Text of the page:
Massachusetts

The Bombshell That Tested 2 Friends: Henry Knox and Alexander Hamilton

Henry Knox and Alexander Hamilton formed a close, lifetime friendship during the American Revolution.

But during the Siege of Yorktown, Alexander Hamilton nearly got his friend Knox killed. He was fortunate that Knox was so good natured he forgave him.

Both had youth, ambition and the esteem of George Washington. The bear-like Henry Knox had famously led a cannon train from upstate New York to Boston during the dead of winter. Washington aimed those cannons at the British soldiers occupying the city and forced them to evacuate. He then made Knox, a Boston bookseller, his artillery commander.

Hamilton, younger and smaller than Knox, had served as Washington’s chief aide, drafting letters and orders for the commander-in-chief. He had a thirst for glory and an impulsiveness that sometimes caused him to take unnecessary risks. John Adams called him ‘conceited’ and a ‘puppy.’

Henry Knox, on the other hand, was far more prudent. And according to the French officer, the Marquis de Chastellux, he had a buoyant disposition. "He was 'ingenious and true; it is impossible to know him without esteeming and loving him," wrote Chastellux.

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Alexander Hamilton and Henry Knox.

Siege of Yorktown

Alexander Hamilton and Henry Knox met in New York during the war and became friends. During the Siege of Yorktown, Washington assigned Hamilton a command of light infantry, while Knox remained in charge of artillery.

For several weeks in the fall, Continental soldiers labored to build a series of trenches and ramparts from which they’d bombard the British stronghold on the Virginia peninsula.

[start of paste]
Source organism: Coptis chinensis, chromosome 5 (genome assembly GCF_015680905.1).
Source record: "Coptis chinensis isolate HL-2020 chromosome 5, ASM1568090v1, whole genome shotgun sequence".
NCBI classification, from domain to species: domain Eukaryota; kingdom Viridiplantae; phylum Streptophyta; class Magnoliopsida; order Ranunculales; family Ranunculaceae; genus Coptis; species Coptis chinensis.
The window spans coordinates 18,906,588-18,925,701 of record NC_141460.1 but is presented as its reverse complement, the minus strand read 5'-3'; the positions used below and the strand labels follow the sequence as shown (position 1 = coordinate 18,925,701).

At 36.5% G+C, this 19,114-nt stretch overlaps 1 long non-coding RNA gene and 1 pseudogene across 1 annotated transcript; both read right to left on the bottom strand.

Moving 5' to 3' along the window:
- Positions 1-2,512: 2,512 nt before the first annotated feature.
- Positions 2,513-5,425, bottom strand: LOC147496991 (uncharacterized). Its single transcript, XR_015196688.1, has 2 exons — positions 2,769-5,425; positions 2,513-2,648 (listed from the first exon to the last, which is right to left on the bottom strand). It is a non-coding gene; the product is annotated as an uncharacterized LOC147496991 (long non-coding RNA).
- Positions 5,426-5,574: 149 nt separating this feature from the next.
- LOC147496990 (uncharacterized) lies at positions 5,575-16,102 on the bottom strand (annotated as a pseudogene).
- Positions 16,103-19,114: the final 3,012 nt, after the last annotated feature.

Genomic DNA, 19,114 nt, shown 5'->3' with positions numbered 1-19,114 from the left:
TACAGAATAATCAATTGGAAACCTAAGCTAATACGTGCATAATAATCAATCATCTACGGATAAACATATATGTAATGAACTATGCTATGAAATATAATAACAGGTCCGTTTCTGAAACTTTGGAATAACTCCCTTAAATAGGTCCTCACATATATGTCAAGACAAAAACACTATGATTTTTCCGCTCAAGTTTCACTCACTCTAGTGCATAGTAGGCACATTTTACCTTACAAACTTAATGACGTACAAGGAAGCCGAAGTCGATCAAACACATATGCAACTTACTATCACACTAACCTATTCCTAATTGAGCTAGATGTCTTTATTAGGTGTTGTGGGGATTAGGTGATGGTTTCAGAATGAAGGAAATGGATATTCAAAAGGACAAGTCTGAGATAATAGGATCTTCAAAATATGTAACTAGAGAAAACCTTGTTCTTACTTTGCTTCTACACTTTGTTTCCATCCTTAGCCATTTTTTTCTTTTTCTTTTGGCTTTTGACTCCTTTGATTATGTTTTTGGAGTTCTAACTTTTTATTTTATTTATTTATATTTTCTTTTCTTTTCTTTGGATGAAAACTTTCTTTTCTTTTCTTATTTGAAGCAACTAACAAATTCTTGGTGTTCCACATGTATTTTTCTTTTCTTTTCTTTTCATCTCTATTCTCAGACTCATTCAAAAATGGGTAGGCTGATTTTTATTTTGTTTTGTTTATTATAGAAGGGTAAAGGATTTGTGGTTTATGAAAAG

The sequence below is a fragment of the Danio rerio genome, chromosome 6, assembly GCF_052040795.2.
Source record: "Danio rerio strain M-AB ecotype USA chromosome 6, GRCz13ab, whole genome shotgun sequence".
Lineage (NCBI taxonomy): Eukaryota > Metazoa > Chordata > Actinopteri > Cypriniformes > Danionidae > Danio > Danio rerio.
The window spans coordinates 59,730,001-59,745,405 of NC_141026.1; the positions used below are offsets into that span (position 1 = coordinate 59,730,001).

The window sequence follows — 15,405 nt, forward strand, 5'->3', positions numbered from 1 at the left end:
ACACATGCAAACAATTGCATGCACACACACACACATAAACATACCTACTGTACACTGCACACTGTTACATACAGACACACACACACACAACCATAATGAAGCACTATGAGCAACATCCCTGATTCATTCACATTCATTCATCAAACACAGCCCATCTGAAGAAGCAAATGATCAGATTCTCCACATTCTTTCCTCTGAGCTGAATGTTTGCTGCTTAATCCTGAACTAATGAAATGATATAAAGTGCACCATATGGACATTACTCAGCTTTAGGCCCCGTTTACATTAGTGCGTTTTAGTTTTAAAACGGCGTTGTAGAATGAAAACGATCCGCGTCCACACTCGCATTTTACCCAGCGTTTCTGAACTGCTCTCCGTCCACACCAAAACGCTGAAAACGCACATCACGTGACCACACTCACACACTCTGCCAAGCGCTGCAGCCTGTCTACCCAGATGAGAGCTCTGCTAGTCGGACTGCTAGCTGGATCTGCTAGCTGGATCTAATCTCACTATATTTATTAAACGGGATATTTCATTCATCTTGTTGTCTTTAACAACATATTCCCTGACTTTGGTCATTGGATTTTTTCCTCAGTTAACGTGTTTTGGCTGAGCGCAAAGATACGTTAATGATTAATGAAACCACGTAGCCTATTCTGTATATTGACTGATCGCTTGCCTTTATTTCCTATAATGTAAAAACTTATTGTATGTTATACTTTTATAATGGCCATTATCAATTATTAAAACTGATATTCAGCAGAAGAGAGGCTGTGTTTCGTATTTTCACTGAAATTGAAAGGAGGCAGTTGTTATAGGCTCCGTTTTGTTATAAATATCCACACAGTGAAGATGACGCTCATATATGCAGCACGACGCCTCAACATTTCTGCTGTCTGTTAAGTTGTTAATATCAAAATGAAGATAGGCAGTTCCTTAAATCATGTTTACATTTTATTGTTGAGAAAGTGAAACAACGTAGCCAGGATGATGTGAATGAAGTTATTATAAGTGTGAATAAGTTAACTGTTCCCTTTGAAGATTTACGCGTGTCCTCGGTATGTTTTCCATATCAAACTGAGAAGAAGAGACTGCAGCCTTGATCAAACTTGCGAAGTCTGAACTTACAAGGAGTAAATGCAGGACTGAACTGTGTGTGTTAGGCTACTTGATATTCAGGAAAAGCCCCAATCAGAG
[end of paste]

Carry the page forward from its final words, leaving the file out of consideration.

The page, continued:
According to military tradition, the army laying the siege conducted a ceremony called the opening of the trenches. The troops marched to their assigned positions with flags flying and drums beating, then set their flags in the ramparts.

Alexander Hamilton saw a chance to grab the spotlight. He ordered his men onto the ramparts to load and carry their weapons. Fortunately for the soldiers, the British were too amazed to fire at them.

James Duncan, an army captain, wrote that Alexander Hamilton wantonly exposed the lives of his men.

Unsoldierly

Washington had ordered the men in the trenches at Yorktown to shout a warning when they saw a British shell heading toward them. Alexander Hamilton thought that 'unsoldierly.'

Knox, on the other hand, thought it made sense.

One day, the two men stood in a redoubt when a shell landed nearby, its fuse lit. Soldiers yelled 'Shell!' Knox and Hamilton both ran for cover. Knox staggered to shelter with Hamilton clinging to him. Worse, Hamilton made sure Knox was between him and the bomb.

Knox was not pleased. He grabbed the smaller Alexander Hamilton and pushed him toward the explosive.

According to a witness, "All this was done rapidly, for in two minutes the shells burst and threw their deadly missiles in all directions.”

As he brushed the dirt off his uniform, Knox said to Hamilton, "Now, what do you think, Mr. Hamilton, about crying 'shell'?"

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The British surrender at Yorktown.

Knox and Hamilton

It wasn’t the first time their friendship was tested. After Washington retired as president of the United States, a potential war loomed with France. President John Adams reinstated Washington as commander-in-chief, and Washington appointed Hamilton as his top commander.

The move infuriated Henry Knox, who had outranked Hamilton during the Revolution. He wrote a blistering letter to Washington and then retired to Maine.

With thanks to In the Hurricane’s Eye, by Nathaniel Philbrick.

Images: The Siege of Yorktown by John Trumbull, http://www.aoc.gov/cc/photo-gallery/ptgs_rotunda.cfm, Public Domain, https://commons.wikimedia.org/w/index.php?curid=1379717

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2 Comments

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